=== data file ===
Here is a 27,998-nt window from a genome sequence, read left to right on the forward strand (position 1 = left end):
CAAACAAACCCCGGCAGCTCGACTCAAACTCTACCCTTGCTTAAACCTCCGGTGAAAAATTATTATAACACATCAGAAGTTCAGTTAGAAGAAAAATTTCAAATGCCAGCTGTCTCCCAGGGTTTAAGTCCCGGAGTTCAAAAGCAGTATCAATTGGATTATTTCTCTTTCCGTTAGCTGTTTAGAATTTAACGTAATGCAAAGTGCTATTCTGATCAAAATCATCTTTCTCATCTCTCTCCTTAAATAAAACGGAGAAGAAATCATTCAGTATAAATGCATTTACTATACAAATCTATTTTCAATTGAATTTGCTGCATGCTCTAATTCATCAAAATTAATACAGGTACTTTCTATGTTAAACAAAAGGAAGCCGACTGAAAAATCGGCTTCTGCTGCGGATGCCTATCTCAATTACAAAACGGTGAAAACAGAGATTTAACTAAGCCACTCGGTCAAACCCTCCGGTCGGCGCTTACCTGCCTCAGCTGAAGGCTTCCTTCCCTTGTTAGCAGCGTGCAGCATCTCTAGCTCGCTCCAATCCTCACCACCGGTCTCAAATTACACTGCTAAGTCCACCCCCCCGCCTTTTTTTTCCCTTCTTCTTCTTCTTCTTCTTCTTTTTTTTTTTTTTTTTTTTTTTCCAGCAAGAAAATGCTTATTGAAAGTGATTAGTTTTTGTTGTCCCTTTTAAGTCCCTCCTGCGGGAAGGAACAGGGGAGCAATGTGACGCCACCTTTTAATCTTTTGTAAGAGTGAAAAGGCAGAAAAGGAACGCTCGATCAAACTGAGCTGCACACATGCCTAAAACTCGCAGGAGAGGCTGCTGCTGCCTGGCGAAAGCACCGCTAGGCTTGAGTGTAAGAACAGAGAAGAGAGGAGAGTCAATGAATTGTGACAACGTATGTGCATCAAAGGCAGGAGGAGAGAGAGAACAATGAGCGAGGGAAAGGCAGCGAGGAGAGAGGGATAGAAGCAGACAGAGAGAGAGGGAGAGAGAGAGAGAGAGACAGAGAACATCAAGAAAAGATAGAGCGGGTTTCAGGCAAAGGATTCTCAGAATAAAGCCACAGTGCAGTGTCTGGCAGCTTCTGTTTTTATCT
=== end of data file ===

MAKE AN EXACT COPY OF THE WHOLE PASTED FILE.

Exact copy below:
Here is a 27,998-nt window from a genome sequence, read left to right on the forward strand (position 1 = left end):
CAAACAAACCCCGGCAGCTCGACTCAAACTCTACCCTTGCTTAAACCTCCGGTGAAAAATTATTATAACACATCAGAAGTTCAGTTAGAAGAAAAATTTCAAATGCCAGCTGTCTCCCAGGGTTTAAGTCCCGGAGTTCAAAAGCAGTATCAATTGGATTATTTCTCTTTCCGTTAGCTGTTTAGAATTTAACGTAATGCAAAGTGCTATTCTGATCAAAATCATCTTTCTCATCTCTCTCCTTAAATAAAACGGAGAAGAAATCATTCAGTATAAATGCATTTACTATACAAATCTATTTTCAATTGAATTTGCTGCATGCTCTAATTCATCAAAATTAATACAGGTACTTTCTATGTTAAACAAAAGGAAGCCGACTGAAAAATCGGCTTCTGCTGCGGATGCCTATCTCAATTACAAAACGGTGAAAACAGAGATTTAACTAAGCCACTCGGTCAAACCCTCCGGTCGGCGCTTACCTGCCTCAGCTGAAGGCTTCCTTCCCTTGTTAGCAGCGTGCAGCATCTCTAGCTCGCTCCAATCCTCACCACCGGTCTCAAATTACACTGCTAAGTCCACCCCCCCGCCTTTTTTTTCCCTTCTTCTTCTTCTTCTTCTTCTTTTTTTTTTTTTTTTTTTTTTTCCAGCAAGAAAATGCTTATTGAAAGTGATTAGTTTTTGTTGTCCCTTTTAAGTCCCTCCTGCGGGAAGGAACAGGGGAGCAATGTGACGCCACCTTTTAATCTTTTGTAAGAGTGAAAAGGCAGAAAAGGAACGCTCGATCAAACTGAGCTGCACACATGCCTAAAACTCGCAGGAGAGGCTGCTGCTGCCTGGCGAAAGCACCGCTAGGCTTGAGTGTAAGAACAGAGAAGAGAGGAGAGTCAATGAATTGTGACAACGTATGTGCATCAAAGGCAGGAGGAGAGAGAGAACAATGAGCGAGGGAAAGGCAGCGAGGAGAGAGGGATAGAAGCAGACAGAGAGAGAGGGAGAGAGAGAGAGAGAGACAGAGAACATCAAGAAAAGATAGAGCGGGTTTCAGGCAAAGGATTCTCAGAATAAAGCCACAGTGCAGTGTCTGGCAGCTTCTGTTTTTATCT